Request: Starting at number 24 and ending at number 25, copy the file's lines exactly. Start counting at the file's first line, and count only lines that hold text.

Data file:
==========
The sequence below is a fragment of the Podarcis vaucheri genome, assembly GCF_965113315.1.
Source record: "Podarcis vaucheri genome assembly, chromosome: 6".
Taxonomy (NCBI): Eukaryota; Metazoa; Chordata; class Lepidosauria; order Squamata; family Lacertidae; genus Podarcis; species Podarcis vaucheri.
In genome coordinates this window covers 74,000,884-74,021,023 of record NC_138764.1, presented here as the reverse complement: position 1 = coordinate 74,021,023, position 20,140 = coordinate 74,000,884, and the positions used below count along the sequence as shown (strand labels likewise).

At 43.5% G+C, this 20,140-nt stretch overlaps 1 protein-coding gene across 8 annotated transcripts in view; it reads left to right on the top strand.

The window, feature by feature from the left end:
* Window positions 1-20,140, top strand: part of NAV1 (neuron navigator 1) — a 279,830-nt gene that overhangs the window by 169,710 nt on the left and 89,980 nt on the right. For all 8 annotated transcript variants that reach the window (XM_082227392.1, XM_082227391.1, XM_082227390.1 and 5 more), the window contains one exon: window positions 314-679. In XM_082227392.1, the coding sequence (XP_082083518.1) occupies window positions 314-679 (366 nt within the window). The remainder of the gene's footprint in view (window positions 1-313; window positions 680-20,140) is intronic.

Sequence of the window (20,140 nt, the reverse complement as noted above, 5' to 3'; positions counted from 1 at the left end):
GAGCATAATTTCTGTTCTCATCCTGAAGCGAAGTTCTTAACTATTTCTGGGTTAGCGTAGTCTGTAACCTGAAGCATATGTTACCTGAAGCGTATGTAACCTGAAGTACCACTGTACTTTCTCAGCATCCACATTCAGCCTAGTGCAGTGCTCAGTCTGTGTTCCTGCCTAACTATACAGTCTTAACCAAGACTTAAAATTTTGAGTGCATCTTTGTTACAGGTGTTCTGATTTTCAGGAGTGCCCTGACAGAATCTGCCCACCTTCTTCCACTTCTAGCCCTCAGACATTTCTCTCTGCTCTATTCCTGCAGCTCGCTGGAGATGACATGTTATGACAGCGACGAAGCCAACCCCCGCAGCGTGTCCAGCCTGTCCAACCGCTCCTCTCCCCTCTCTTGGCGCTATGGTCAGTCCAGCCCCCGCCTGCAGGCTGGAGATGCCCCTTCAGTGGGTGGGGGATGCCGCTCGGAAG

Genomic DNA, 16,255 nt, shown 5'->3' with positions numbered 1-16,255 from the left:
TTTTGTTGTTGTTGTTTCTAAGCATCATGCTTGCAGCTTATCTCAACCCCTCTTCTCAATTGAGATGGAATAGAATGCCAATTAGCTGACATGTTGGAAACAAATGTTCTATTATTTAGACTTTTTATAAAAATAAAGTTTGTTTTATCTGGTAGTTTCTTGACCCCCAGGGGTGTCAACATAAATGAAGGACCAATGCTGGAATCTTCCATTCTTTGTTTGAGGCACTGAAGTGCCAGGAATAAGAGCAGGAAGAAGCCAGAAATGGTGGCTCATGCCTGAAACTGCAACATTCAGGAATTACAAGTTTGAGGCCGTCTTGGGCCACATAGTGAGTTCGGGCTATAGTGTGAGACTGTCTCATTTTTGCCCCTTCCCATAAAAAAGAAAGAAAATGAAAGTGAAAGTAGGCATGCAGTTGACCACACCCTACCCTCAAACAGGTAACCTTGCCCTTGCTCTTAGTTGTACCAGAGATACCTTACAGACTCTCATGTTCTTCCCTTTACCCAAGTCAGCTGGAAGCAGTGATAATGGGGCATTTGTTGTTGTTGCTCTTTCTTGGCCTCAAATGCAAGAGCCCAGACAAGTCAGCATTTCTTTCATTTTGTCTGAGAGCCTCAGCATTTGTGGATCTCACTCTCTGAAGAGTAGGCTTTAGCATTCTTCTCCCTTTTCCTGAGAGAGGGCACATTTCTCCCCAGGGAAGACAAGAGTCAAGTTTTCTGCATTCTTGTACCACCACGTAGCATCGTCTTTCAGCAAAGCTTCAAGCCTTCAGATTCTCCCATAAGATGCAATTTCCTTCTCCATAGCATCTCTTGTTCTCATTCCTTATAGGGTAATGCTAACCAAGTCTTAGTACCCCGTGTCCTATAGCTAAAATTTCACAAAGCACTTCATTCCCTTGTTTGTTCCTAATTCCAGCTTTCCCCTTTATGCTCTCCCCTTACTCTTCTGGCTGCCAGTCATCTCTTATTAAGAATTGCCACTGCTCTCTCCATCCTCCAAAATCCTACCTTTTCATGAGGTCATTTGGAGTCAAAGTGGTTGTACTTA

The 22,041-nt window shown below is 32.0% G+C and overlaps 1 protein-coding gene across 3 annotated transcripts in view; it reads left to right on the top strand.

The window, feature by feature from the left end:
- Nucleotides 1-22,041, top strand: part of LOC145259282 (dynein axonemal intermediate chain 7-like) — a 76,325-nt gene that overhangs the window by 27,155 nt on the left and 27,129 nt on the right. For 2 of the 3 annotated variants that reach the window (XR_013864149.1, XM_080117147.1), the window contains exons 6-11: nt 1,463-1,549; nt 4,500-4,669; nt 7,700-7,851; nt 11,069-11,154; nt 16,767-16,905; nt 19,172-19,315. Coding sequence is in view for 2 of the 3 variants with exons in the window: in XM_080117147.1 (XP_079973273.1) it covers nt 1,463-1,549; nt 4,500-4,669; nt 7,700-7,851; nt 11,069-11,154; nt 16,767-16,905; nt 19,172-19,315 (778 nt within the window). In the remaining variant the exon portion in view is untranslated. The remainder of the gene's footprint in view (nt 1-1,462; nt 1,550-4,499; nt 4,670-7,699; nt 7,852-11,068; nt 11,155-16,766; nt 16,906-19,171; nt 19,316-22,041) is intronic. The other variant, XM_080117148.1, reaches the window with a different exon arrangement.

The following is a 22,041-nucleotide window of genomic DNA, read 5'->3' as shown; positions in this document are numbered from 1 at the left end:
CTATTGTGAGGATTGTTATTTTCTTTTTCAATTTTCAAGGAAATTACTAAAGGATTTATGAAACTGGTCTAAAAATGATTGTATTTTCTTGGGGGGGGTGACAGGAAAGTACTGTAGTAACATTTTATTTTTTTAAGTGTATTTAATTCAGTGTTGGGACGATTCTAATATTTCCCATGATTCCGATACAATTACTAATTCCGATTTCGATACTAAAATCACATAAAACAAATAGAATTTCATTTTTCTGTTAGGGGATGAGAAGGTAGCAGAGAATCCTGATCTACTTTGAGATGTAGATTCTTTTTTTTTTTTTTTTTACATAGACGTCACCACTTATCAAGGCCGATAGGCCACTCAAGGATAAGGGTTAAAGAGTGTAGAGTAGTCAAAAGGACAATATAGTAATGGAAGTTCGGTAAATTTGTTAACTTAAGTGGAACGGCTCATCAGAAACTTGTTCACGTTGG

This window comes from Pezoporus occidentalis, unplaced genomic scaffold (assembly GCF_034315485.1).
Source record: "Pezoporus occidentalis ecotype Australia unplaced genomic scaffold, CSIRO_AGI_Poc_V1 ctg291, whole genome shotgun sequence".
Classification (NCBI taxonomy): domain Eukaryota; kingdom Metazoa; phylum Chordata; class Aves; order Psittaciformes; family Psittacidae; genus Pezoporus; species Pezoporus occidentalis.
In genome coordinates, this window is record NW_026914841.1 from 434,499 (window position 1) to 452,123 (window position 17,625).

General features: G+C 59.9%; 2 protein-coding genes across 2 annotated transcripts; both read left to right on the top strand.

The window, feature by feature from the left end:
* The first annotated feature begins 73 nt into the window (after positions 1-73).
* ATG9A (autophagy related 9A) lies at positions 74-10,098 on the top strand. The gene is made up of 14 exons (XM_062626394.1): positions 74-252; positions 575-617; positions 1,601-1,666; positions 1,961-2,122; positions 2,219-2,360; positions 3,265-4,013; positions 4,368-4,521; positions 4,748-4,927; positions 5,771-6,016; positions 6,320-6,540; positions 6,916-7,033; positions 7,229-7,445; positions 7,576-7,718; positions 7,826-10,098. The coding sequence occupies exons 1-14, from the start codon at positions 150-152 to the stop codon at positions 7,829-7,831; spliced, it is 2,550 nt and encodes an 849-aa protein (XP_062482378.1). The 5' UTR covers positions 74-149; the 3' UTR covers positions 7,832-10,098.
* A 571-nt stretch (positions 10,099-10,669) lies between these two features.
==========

* ATG9A (autophagy related 9A) lies at positions 74-10,098 on the top strand. The gene is made up of 14 exons (XM_062626394.1): positions 74-252; positions 575-617; positions 1,601-1,666; positions 1,961-2,122; positions 2,219-2,360; positions 3,265-4,013; positions 4,368-4,521; positions 4,748-4,927; positions 5,771-6,016; positions 6,320-6,540; positions 6,916-7,033; positions 7,229-7,445; positions 7,576-7,718; positions 7,826-10,098. The coding sequence occupies exons 1-14, from the start codon at positions 150-152 to the stop codon at positions 7,829-7,831; spliced, it is 2,550 nt and encodes an 849-aa protein (XP_062482378.1). The 5' UTR covers positions 74-149; the 3' UTR covers positions 7,832-10,098.
* A 571-nt stretch (positions 10,099-10,669) lies between these two features.